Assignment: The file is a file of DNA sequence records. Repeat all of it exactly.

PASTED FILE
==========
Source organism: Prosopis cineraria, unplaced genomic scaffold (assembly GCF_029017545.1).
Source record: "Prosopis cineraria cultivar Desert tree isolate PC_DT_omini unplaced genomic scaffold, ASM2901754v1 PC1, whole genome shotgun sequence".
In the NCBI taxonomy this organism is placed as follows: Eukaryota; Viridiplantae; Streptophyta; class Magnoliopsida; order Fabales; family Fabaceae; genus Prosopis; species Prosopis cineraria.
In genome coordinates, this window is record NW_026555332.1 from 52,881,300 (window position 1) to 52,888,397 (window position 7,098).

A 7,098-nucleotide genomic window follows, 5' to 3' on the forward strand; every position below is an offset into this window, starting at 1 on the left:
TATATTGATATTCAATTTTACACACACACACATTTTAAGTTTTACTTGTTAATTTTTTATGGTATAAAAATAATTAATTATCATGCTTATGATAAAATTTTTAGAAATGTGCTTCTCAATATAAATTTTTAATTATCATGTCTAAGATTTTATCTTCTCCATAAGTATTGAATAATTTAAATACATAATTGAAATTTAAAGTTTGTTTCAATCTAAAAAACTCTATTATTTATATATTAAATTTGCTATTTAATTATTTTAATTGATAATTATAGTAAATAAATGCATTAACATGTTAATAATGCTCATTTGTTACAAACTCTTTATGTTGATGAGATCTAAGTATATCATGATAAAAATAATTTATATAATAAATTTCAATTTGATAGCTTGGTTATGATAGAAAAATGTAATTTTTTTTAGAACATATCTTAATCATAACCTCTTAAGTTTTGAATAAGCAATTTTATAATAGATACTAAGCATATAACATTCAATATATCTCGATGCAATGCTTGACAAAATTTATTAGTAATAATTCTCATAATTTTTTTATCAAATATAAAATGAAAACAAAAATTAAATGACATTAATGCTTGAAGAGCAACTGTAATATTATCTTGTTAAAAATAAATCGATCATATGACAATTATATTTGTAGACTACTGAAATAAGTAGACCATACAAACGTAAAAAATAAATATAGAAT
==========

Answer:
Source organism: Prosopis cineraria, unplaced genomic scaffold (assembly GCF_029017545.1).
Source record: "Prosopis cineraria cultivar Desert tree isolate PC_DT_omini unplaced genomic scaffold, ASM2901754v1 PC1, whole genome shotgun sequence".
In the NCBI taxonomy this organism is placed as follows: Eukaryota; Viridiplantae; Streptophyta; class Magnoliopsida; order Fabales; family Fabaceae; genus Prosopis; species Prosopis cineraria.
In genome coordinates, this window is record NW_026555332.1 from 52,881,300 (window position 1) to 52,888,397 (window position 7,098).

A 7,098-nucleotide genomic window follows, 5' to 3' on the forward strand; every position below is an offset into this window, starting at 1 on the left:
TATATTGATATTCAATTTTACACACACACACATTTTAAGTTTTACTTGTTAATTTTTTATGGTATAAAAATAATTAATTATCATGCTTATGATAAAATTTTTAGAAATGTGCTTCTCAATATAAATTTTTAATTATCATGTCTAAGATTTTATCTTCTCCATAAGTATTGAATAATTTAAATACATAATTGAAATTTAAAGTTTGTTTCAATCTAAAAAACTCTATTATTTATATATTAAATTTGCTATTTAATTATTTTAATTGATAATTATAGTAAATAAATGCATTAACATGTTAATAATGCTCATTTGTTACAAACTCTTTATGTTGATGAGATCTAAGTATATCATGATAAAAATAATTTATATAATAAATTTCAATTTGATAGCTTGGTTATGATAGAAAAATGTAATTTTTTTTAGAACATATCTTAATCATAACCTCTTAAGTTTTGAATAAGCAATTTTATAATAGATACTAAGCATATAACATTCAATATATCTCGATGCAATGCTTGACAAAATTTATTAGTAATAATTCTCATAATTTTTTTATCAAATATAAAATGAAAACAAAAATTAAATGACATTAATGCTTGAAGAGCAACTGTAATATTATCTTGTTAAAAATAAATCGATCATATGACAATTATATTTGTAGACTACTGAAATAAGTAGACCATACAAACGTAAAAAATAAATATAGAAT